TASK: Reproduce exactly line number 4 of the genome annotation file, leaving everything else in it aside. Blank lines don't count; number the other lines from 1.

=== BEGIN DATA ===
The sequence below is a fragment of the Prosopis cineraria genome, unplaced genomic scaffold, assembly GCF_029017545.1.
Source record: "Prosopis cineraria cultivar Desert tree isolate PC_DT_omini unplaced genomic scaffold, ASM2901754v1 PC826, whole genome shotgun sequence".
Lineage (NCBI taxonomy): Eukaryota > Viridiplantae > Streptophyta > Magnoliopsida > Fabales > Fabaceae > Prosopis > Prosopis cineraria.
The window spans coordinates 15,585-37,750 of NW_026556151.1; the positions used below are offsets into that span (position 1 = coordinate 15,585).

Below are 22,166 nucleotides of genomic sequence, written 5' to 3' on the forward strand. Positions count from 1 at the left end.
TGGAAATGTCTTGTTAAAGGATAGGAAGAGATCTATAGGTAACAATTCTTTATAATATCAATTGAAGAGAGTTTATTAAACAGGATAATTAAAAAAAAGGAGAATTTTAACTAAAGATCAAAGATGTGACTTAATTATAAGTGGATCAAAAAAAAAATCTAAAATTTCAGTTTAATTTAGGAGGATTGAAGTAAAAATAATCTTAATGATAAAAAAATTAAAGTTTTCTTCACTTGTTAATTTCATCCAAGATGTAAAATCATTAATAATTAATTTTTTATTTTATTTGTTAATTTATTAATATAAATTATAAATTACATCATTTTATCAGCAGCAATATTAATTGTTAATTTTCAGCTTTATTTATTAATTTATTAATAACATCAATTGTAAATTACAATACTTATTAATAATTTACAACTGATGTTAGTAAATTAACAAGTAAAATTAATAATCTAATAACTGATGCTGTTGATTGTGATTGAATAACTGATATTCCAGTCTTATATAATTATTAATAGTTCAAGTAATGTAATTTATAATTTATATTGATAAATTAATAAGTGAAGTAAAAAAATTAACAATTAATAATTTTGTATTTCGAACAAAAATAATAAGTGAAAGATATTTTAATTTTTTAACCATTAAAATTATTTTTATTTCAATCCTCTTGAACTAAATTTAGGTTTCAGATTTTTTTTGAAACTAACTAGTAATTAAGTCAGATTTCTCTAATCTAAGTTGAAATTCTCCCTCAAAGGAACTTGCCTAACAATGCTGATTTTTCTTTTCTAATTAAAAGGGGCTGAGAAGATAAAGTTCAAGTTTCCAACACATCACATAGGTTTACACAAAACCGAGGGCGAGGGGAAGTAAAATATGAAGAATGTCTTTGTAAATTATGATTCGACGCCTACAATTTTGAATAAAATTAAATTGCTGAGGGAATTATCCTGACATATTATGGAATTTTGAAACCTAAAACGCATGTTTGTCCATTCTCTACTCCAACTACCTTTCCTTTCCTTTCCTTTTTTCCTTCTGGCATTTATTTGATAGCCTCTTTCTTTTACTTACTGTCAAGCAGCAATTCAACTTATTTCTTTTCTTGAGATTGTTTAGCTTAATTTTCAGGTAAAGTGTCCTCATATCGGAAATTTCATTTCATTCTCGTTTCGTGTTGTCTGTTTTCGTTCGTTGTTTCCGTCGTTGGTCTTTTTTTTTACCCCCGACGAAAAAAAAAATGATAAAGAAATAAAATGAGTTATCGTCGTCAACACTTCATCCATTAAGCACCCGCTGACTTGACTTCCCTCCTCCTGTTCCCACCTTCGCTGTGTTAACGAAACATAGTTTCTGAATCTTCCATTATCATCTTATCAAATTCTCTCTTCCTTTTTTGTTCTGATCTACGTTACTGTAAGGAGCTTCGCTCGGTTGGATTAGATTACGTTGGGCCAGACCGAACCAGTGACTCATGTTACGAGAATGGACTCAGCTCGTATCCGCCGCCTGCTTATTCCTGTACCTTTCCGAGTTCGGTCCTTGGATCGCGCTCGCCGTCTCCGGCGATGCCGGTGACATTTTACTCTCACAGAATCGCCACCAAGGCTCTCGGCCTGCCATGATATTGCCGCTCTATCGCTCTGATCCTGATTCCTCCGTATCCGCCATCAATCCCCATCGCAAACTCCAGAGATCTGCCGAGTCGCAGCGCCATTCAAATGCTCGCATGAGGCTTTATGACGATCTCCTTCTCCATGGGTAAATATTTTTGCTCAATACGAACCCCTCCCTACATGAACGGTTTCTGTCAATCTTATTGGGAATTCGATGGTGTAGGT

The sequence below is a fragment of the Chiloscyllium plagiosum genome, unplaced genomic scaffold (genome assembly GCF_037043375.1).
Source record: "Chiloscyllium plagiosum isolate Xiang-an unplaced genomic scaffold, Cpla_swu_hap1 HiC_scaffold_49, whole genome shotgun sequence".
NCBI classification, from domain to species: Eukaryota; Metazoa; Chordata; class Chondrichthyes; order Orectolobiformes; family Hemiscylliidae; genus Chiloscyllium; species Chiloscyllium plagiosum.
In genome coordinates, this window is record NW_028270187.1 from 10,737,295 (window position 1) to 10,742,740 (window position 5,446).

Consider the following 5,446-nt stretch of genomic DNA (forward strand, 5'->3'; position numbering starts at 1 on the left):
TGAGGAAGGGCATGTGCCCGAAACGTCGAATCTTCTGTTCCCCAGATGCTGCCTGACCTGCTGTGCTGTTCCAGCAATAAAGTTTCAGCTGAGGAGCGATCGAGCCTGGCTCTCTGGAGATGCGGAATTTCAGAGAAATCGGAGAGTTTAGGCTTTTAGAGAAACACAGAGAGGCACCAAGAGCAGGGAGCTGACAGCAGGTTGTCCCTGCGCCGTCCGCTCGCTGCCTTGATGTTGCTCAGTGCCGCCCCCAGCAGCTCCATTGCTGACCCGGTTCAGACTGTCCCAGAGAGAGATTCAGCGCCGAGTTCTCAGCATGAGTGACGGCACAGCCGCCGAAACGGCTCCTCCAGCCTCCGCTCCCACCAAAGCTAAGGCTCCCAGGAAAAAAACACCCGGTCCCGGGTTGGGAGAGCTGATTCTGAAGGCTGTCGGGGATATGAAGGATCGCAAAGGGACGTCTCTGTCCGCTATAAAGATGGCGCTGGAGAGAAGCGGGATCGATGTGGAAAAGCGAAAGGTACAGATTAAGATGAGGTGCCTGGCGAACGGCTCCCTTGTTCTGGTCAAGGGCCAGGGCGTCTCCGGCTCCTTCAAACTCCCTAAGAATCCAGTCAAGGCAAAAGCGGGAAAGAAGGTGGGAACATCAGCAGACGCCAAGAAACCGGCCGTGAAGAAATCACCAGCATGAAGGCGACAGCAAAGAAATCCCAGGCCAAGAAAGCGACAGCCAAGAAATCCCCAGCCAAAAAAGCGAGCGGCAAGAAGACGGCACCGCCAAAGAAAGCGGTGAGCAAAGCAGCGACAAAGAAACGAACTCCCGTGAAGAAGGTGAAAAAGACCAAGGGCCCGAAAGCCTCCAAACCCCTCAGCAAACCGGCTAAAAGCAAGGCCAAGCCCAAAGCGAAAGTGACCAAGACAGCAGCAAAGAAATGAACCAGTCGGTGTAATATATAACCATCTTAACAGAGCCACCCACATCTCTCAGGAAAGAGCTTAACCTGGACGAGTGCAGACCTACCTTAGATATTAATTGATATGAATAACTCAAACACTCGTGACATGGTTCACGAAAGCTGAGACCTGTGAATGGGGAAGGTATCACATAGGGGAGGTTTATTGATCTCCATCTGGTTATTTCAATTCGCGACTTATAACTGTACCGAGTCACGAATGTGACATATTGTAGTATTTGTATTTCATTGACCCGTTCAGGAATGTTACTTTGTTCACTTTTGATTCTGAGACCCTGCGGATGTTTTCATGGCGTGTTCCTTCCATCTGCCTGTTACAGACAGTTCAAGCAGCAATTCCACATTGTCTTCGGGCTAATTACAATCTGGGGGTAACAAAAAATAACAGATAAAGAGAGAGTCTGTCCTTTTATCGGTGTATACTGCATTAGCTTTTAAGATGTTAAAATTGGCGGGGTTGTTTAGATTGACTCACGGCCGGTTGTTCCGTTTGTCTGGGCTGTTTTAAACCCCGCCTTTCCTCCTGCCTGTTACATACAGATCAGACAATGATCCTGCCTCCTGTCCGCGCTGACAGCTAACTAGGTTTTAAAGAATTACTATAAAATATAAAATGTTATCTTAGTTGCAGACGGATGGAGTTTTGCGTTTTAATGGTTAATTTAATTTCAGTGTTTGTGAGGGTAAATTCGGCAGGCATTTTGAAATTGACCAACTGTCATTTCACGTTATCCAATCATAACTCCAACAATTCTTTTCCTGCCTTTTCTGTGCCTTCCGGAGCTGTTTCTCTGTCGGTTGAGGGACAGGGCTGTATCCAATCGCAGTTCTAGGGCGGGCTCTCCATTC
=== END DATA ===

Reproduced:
The window spans coordinates 15,585-37,750 of NW_026556151.1; the positions used below are offsets into that span (position 1 = coordinate 15,585).